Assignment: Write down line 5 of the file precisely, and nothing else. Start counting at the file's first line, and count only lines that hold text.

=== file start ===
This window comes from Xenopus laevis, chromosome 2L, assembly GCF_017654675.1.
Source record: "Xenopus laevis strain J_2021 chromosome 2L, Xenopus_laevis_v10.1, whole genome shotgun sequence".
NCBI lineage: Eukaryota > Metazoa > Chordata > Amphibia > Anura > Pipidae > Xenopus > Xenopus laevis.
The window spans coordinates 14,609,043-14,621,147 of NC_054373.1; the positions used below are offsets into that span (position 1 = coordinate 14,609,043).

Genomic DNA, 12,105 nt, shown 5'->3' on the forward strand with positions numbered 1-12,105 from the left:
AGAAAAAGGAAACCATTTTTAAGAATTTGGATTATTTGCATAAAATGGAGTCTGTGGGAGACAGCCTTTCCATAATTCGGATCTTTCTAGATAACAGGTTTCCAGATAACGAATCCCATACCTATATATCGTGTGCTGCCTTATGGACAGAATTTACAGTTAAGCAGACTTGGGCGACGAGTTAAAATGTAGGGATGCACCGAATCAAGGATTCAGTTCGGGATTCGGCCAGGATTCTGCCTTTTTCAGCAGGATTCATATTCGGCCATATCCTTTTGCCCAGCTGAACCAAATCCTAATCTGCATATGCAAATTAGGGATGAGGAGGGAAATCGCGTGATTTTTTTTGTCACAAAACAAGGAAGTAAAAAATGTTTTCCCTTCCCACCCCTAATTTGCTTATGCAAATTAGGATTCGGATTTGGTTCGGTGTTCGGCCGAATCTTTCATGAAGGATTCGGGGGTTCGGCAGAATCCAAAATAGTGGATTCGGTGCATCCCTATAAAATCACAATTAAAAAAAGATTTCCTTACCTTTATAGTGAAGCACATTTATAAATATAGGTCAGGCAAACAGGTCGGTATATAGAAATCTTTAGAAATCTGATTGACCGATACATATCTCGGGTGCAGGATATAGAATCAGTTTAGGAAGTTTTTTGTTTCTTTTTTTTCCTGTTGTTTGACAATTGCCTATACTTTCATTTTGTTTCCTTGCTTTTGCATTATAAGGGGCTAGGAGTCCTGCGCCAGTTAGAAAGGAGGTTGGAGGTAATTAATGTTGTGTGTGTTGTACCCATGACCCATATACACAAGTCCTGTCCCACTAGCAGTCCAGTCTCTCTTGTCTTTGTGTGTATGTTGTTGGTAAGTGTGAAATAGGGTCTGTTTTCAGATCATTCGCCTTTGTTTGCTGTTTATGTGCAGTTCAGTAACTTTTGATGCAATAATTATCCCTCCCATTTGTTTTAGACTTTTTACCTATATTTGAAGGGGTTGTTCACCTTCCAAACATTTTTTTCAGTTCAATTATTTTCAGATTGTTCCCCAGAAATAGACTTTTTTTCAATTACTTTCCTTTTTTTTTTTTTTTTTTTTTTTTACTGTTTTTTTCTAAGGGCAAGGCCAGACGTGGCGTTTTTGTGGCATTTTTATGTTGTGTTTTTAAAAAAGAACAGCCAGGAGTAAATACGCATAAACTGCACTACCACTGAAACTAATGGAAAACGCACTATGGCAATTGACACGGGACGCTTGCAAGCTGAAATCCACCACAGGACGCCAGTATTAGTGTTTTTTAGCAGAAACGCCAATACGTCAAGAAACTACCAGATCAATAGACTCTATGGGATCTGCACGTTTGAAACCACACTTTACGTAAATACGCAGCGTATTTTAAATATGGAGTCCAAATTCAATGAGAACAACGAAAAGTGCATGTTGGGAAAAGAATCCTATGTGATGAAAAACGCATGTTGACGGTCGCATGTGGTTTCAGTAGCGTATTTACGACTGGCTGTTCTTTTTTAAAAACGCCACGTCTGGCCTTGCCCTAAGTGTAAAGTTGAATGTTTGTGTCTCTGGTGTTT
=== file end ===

Genomic DNA, 12,105 nt, shown 5'->3' on the forward strand with positions numbered 1-12,105 from the left: